"You will wish to be aware," said a note thrust into my hand, "that this is a no-smoking building." "Invisible beams" and other "detection devices" would be scanning the room to see if anyone lit up. Any offence "could lead to an evacuation".
I gave up fags at the age of 12, after my very first puff, and believe all that evidence on passive smoking, so I'm always glad not to have to breathe the stuff. But I couldn't help wondering how the late Environment Secretary, Sir Nicholas Ridley, would have reacted.
Old Nick was a heroic chain smoker. It was said that his desktop sported just an in-tray and an ashtray. And nobody bridled more violently at the merest hint of regulation (unless, of course, he had brought it in himself).
What, I asked, if the next Environment Secretary smoked? Consternation. He or she, I was told first, would have to use the two special smoking rooms like everyone else. But then the dreadful prospect of a Privy Councillor mixing with junior officials - and perhaps being nobbled by them - sank in: modifications might, after all, be made for ministers' offices. As things stand, they would be drenched by fire sprinklers the moment they lit up, courtesy of the "invisible beams" - a happy thought that sent me cheerfully on my way.
! The point of the no-smoking policy may be to keep out Greens. A disconcerting number of anti-pollution campaigners emit their own carcinogen clouds. But otherwise they should give the new building, near Victoria Station, at least a single cheer.
All sorts of energy-saving devices have been built in. Lights switch off when they detect no movement, making particularly pensive (or comatose) officials leap up and wave their arms on being plunged into darkness. Window shutters drop automatically to stop heat escaping, reminding John Gummer (he's that generation, I'm afraid) of "Dick Barton being crushed in a cider press". And, as the handout puts it, "shower facilities have been provided to encourage the use of bicycles".
All this is revolutionary here, if not much by US standards. There, a programme of "greening" the White House is already saving energy worth $200,000 a year. The Audubon Society building in New York boasts floors made from old newspapers and crushed glass, and lavatories moulded from recycled plastic bottles. And energy expert Amory Lovins - who once judged 10 Downing Street the second most wasteful government building he had ever visited - grows bananas in his home high in the Rocky Mountains, without burning a single unit of fuel.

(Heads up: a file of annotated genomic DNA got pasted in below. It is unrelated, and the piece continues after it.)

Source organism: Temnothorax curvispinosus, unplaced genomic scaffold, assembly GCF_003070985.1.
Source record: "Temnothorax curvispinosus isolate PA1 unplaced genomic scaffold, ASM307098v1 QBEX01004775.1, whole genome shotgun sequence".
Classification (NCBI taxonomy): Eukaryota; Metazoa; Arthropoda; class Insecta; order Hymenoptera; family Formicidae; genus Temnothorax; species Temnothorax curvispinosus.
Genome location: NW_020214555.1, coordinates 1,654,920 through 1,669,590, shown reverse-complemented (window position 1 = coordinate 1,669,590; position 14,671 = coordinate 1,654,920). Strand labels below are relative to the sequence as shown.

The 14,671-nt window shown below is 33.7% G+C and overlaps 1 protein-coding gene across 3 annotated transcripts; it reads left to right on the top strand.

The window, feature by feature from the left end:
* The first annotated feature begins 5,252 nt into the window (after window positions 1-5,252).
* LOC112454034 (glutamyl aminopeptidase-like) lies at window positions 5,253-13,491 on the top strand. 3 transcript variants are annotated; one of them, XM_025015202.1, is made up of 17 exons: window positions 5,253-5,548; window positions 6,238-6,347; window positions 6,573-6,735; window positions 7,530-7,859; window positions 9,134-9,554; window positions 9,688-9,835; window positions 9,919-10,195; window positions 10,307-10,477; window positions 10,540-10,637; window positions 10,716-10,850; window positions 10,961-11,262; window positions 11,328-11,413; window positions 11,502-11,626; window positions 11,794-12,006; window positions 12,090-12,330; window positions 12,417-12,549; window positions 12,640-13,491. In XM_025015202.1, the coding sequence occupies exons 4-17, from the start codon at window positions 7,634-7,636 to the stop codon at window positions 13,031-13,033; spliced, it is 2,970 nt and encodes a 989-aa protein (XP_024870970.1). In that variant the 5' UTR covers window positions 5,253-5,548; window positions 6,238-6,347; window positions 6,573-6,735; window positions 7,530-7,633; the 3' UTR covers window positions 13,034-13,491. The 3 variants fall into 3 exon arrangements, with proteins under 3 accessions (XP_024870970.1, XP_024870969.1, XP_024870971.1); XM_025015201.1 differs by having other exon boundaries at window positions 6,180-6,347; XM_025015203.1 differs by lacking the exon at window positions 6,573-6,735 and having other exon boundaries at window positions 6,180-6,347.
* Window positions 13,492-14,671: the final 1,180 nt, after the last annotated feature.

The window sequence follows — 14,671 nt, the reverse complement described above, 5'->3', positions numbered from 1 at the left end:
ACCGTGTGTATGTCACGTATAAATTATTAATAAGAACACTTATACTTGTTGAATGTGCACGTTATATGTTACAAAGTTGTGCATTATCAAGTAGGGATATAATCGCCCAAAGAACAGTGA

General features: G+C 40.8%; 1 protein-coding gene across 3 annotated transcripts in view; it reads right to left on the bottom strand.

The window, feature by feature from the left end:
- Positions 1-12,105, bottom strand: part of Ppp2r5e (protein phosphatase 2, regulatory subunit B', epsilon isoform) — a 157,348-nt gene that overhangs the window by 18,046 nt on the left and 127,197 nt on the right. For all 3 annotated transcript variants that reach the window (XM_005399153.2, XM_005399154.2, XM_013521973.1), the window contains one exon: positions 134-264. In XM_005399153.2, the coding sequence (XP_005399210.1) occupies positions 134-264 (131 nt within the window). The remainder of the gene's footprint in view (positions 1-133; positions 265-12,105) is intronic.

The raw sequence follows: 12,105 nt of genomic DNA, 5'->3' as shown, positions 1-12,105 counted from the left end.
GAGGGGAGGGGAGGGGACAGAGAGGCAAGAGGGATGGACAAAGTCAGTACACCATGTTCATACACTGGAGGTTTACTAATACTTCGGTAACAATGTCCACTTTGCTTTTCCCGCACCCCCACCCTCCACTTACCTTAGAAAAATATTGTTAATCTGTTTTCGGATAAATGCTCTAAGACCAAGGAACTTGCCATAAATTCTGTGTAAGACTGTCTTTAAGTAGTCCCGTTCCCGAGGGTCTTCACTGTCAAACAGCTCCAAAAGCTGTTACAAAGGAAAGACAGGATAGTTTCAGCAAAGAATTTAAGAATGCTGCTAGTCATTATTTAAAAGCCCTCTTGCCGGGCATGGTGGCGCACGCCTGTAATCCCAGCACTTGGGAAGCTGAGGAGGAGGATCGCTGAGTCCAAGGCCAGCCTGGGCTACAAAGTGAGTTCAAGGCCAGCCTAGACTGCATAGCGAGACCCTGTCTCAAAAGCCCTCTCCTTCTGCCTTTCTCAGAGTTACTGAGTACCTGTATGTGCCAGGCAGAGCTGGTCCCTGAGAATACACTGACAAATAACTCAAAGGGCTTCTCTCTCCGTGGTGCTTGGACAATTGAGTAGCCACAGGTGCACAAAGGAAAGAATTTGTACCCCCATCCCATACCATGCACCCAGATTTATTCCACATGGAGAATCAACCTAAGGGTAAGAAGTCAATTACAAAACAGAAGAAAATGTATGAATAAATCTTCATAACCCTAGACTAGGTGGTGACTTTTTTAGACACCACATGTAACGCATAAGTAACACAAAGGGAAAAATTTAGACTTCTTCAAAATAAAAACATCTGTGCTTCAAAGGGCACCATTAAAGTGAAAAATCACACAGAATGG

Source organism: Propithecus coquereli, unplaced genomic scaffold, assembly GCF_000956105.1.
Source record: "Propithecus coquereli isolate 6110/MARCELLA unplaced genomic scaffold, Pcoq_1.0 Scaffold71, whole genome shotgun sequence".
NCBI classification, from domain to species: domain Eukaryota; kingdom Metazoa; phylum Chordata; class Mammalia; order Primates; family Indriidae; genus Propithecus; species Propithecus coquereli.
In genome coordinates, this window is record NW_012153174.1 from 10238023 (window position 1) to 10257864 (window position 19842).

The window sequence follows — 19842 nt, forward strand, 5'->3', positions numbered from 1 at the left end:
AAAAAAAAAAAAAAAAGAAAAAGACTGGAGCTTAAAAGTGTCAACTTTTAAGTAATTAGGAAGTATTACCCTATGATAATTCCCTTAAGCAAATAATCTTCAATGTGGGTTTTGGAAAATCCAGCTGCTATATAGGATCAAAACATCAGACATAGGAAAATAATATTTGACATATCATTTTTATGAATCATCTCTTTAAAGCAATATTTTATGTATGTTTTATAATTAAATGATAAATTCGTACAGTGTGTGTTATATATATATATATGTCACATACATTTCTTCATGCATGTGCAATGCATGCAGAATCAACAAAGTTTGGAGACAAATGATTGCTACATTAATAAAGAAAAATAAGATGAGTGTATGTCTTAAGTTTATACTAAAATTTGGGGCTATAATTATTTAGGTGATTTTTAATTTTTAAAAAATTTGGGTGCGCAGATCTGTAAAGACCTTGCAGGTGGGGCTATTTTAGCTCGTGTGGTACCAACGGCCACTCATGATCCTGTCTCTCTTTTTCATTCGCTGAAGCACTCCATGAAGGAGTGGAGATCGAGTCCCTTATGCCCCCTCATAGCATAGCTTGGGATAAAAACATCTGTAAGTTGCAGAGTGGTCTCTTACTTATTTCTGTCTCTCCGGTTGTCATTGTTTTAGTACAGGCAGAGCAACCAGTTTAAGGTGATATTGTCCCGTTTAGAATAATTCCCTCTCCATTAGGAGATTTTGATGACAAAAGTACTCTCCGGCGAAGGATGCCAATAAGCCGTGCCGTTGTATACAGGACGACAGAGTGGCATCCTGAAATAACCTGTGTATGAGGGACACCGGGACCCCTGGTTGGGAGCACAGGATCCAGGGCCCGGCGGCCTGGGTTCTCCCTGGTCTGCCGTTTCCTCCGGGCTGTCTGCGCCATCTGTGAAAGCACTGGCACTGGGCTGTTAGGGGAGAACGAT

But at least the building is much better than the three-towered Westminster monstrosity it replaces. The view from the top of the old Department is one of the best in London, but only because it's the only one with a view that it isn't in (if you follow me). It is now going to be pulled down and replaced with homes, shops and offices.
But the old monster was built on a disused gasworks site, contaminated land which is likely to give off cyanide and other nasties. The Department was about to bring in new rules forcing landowners to clean up such sites at vast expense. Oddly, these have just been postponed. Surely there's no connection?
! Meanwhile, the Labour leadership has made an abrupt and dishonourable U-turn. By a strange anomaly, twice as much VAT is charged on insulation materials as on fuel. Bringing it down to the same level would save energy , kick-start the conservation industry, and create an estimated 10,000 jobs.
Last year shadow Treasury minister, Dawn Primarolo, said the VAT cut was a matter of "justice, jobs, democracy and energy efficiency". But this year Labour MPs were ordered not to support it in an amendment to the Finance Bill: had they done so, it would have been carried. And Labour has still not produced a long-promised policy to help the elderly insulate their homes, saving many lives. Both seem to be casualties of Gordon Brown's paranoia over public spending .
! Back at the Department, a touch of cynicism has survived the environmental correctness. Visitors to the Secretary of State pass through the division responsible for making recommendations for the Honours List - a subtle reminder that they will have to mind their Ps and Qs if they want their Ks and CBEs.
Geoffrey Lean was last week voted "the most impressive environmental journalist in Britain", for the fifth year in succession, by his peers, polled by MORI.Reuse content